First, out to go and buy some lemonade. We’re not big lemonade drinkers in this household. Then I had to figure out the British conversions for Australian cups. Hmm, confusing. As I was making them, I threw in some sultanas too. I love fruit-packed scones.


When I made up the scone mixture, it already felt very light whilst I was handling the dough, so I had high hopes. It was a bit wetter than my usual dough, but nothing floury hands couldn’t handle. I popped them into the oven, realised I’d forgotten to eggwash the tops, but nevermind. They were rising like mad in the heat!


Out of the oven, and onto a cooling rack, I was delighted by how puffy and tall my scones were. Texturally, they are the lightest scones I have ever baked. Feather-light absolutely describes these. Eaten plain, they didn’t taste of much, with a slight tang of fizzy lemonade…disappointing. Once the jam and cream was laden on top, you didn’t notice anymore. If your philosophy in life is that scones are mere vehicles for as much cream and jam as possible, this doesn’t matter! However, if I wasn’t eating them with extras I would say these scones definitely require additional flavouring.

I don’t think lemonade scones will quite replace my usual recipe. The use of fizzy lemonade makes me a little uneasy as it’s full of artificial additives like aspartame. I’m not sure if more natural alternatives end up doing the same job. All the same, it’s a quick and easy recipe to keep by, and worth trying out!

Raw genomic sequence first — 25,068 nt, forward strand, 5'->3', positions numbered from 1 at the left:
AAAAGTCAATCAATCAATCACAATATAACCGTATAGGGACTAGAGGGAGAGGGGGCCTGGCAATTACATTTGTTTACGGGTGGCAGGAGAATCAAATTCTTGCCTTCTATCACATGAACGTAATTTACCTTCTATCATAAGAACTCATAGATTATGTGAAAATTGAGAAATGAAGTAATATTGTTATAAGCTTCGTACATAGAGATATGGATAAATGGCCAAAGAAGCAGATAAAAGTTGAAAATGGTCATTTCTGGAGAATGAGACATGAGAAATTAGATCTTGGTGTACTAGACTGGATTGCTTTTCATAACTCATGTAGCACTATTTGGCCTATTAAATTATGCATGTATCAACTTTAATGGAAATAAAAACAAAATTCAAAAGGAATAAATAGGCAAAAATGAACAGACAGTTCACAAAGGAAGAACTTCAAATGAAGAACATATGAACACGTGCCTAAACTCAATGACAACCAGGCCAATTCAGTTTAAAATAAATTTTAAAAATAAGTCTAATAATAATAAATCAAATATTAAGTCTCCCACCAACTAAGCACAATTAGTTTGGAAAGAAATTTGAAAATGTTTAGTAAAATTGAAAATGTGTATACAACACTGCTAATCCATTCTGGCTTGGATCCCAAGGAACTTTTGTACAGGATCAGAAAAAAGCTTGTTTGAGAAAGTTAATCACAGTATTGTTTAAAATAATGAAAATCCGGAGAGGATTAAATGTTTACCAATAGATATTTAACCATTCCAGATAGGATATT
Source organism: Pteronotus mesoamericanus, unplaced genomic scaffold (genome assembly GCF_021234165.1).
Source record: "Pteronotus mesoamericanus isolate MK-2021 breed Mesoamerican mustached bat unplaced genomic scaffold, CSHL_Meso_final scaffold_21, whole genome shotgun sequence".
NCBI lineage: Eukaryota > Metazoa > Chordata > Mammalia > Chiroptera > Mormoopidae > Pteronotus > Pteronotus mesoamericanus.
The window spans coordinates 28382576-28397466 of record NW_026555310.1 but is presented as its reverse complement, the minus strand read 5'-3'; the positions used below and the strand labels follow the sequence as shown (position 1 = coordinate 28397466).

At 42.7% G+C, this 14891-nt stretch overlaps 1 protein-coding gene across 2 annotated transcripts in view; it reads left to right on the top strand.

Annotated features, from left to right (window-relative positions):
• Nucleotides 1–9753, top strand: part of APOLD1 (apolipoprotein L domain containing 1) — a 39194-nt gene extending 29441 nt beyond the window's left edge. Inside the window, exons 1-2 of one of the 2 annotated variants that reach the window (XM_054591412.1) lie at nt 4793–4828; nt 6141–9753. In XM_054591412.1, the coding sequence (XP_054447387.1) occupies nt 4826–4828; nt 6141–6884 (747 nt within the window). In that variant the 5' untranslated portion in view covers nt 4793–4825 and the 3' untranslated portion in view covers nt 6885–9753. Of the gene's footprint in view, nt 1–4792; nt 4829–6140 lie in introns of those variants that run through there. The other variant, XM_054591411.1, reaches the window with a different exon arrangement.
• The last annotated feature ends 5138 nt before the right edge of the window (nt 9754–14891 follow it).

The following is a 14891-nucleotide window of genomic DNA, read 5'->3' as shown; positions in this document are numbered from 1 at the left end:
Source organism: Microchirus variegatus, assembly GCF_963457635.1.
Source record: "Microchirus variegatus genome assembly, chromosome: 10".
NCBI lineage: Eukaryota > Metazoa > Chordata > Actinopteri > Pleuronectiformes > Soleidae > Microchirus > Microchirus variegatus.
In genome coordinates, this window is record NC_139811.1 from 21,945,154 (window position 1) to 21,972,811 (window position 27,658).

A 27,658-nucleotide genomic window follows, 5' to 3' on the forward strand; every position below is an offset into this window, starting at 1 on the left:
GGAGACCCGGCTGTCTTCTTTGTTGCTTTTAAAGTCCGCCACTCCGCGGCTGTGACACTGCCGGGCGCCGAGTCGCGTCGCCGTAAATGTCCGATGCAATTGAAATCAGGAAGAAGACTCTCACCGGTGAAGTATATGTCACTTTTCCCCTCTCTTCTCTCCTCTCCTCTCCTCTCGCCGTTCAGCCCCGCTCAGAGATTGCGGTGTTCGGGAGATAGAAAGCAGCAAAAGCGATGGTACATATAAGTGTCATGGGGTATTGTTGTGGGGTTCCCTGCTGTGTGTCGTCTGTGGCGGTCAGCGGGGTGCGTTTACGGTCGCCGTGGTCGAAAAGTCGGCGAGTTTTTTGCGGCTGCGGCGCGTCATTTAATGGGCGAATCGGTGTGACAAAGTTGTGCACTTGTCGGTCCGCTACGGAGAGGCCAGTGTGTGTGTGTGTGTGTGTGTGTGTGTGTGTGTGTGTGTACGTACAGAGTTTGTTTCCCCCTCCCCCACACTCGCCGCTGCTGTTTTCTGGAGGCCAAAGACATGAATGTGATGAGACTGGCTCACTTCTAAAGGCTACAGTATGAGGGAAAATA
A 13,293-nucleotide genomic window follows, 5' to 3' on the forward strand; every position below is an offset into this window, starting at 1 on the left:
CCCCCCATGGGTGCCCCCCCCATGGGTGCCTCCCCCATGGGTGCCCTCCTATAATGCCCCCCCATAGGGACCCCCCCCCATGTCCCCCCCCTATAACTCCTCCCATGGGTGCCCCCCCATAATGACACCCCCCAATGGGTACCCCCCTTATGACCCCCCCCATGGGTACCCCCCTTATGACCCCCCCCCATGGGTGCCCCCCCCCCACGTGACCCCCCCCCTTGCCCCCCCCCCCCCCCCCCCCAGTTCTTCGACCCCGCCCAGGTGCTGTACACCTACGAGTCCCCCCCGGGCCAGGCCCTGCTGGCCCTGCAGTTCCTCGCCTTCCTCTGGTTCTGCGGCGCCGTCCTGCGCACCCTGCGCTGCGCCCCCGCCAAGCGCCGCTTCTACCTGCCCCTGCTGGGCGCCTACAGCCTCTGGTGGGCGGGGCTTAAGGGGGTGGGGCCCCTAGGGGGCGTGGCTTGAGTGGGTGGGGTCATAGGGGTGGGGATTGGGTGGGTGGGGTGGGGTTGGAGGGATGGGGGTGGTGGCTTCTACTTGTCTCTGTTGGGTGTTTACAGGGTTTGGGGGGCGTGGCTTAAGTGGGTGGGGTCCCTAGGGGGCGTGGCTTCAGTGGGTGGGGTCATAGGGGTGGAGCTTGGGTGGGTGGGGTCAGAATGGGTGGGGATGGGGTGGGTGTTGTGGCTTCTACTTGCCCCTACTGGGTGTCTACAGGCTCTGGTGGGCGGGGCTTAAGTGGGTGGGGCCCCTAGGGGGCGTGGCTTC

On another note. I was browsing on Pinterest, and came across these horrific red velvet variants. With frosting! Sacrilege on scones, urgh, enough to make my insides curdle.


Anyone who knows me well will know that I love scones. I had a strong hankering after some today, and being rainy, it seemed like the perfect baking weather. I wanted to try out Dan Lepard’s recipe for his Everyday Scones, which changes the original method to mix together natural yoghurt, a small amount of sugar and some cream in with flour and raising agent. I didn’t have the exact ingredients available, so I used self-raising flour instead of adding bicarbonate and cream of tartar – and single cream was on offer so I used that instead of the double cream Dan Lepard states in his recipe.

I also made some fruit scones by adding a handful of sultanas to my go-to scone recipe. I used single cream here as I was trying to use it up but personally I would stick to milk as cream imparts too rich a flavour which is slightly sickening.

Although it is not essential to eggwash the tops of the scones before baking, they do go a beautiful golden colour which makes them look infinitely more tempting. The Dan Lepard scones came out looking a bit neater, but I think the lopsided nature of the fruited scones may have been thanks to the presence of the sultanas, which I imagine have have a distorting effect on the rise.

I managed to go for a run this morning. It was very difficult getting myself going, I was horribly congested, and I think a lot of passersby looked at me like I was mad, but I did it! Woohoo. Felt fine afterwards, no worse, but no better than before. I think being in a steamy kitchen baking helped a lot though! 😀